Duncan Smith, Labour Health spokesperson writes about the success of our Dáil motion this week calling for improved autism and disability assessments and supports.
On Wednesday the Dáil debated our motion calling for immediate action to tackle the shocking waiting lists for assessments and therapies for autistic children and those with disabilities. It was a rare victory for those who in far too many cases are waiting months, and years for vital interventions.
In response to a Labour Party motion in the Dáil, the Minister for Disability made a significant contribution and confirmed that she will take up the policy approach of allowing parents who must resort to paying for their own assessments for their children with disabilities to be reimbursed by the State. If the six planned regional assessment teams are not set up by 1st August to tackle the enormous assessment of needs waiting lists, the Minister said she will bring Labour’s proposals for covering costs to the Budget. No child should have to wait for an assessment of need but unfortunately as it stands, thousands of children are.
Our motion recognised that the needs of children should be met by the State first through the provision of well-resourced public health and education services, and that early intervention is vital. However, in far too many cases, young children are failed by an under-resourced and over-capacity system for assessment of needs and the provision of essential supports and therapies once a diagnosis of autism or disability is secured. Our motion also called for pay parity for those in Section 39 organisations, and strategic workforce planning, but without immediate action far too many families will not be seen by under-resourced and understaffed Children’s Disability Network Teams.
We were delighted that the Darmody family and other campaigners like Ali Field were able to join us to hear Government concede at last. The Darmody family are just one of the thousands of families nationwide who are at breaking point, and Cara has been a vocal campaigner in support of her two brothers. As funding was made available by the HSE for families like the Darmody’s to receive a private assessment, then our view was it must be made available to the thousands of children waiting for their assessment until such time as waiting lists are cleared and the delay is no longer than six months. We also demanded increased accountability from the HSE with a fit for purpose complaints system, alongside a National Autism Strategy underpinned by legislation and a review of the Disability Act.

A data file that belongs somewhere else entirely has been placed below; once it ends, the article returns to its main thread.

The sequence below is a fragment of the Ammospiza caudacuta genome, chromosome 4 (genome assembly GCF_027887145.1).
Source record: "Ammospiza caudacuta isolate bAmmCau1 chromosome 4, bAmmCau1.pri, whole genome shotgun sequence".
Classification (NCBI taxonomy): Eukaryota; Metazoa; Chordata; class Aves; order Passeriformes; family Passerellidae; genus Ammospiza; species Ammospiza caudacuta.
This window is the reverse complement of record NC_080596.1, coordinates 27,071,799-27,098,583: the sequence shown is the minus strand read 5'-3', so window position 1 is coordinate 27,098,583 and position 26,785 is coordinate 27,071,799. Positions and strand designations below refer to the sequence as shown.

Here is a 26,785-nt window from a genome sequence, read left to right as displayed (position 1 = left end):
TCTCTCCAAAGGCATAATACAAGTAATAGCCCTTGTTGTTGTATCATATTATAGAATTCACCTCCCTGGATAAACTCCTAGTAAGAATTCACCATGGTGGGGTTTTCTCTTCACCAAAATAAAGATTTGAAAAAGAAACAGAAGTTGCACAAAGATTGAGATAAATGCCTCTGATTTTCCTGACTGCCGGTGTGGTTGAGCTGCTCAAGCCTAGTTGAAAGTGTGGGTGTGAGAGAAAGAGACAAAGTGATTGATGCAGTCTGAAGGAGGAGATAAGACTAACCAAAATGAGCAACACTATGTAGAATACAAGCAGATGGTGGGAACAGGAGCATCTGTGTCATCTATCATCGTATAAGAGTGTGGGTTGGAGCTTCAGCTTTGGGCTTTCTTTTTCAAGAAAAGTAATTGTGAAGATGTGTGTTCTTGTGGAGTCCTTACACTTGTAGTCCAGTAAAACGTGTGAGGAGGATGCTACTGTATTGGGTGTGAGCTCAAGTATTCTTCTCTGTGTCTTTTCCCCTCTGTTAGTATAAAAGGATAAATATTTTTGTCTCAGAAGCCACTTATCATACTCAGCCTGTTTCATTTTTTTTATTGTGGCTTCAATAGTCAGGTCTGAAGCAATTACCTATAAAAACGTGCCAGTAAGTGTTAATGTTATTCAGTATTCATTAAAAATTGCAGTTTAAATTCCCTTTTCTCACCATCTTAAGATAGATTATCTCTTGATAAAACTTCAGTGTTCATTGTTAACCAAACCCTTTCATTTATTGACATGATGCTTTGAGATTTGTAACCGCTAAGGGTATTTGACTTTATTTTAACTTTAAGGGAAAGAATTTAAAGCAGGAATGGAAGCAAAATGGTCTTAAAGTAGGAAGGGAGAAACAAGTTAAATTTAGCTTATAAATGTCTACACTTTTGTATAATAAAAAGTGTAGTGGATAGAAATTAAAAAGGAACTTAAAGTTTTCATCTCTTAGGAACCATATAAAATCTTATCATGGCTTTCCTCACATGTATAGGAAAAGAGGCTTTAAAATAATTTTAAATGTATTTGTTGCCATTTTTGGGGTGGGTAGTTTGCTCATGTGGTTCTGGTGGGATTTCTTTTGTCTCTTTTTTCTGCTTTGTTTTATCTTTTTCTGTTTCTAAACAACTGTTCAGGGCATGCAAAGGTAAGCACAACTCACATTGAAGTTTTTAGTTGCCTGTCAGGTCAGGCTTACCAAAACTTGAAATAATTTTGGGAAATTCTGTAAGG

As of March 2023, 10,696 children have been waiting for over 12 months for initial contact with a Children’s Disability Network Team (CDNT), an increase of 836 since December, and 17,157 were waiting in total. The uncertainty and lack of support for these families is nothing short of a national disgrace. Over 100,000 children are waiting for a primary care disability intervention.
We need to see action from Government now. Labour will continue to hold the Minister to account to ensure that children currently on waiting lists have their needs assessed without any further delay.
Early intervention is crucial for children in order to avoid permanent developmental delays. For so many people, the increased cost of living is also a major concern. There’s even more pressure on families where a child has autism or a disability with studies showing the extra costs running into thousands of euros. That’s why our motion also called for the introduction of a cost of disability payment to level the playing field for families, along with a review of Carers’ Allowance, and other social protection income supports, to guarantee that it meets the needs of those caring for their relatives. Government must commit to this in Budget 2024.
This was the third time in as many years that Labour has demanded radical change for families left behind by this Government. We are seeing some progress, but far more remains to be done.
You can read back the full debate here. https://www.oireachtas.ie/en/debates/debate/dail/2023-05-24/7/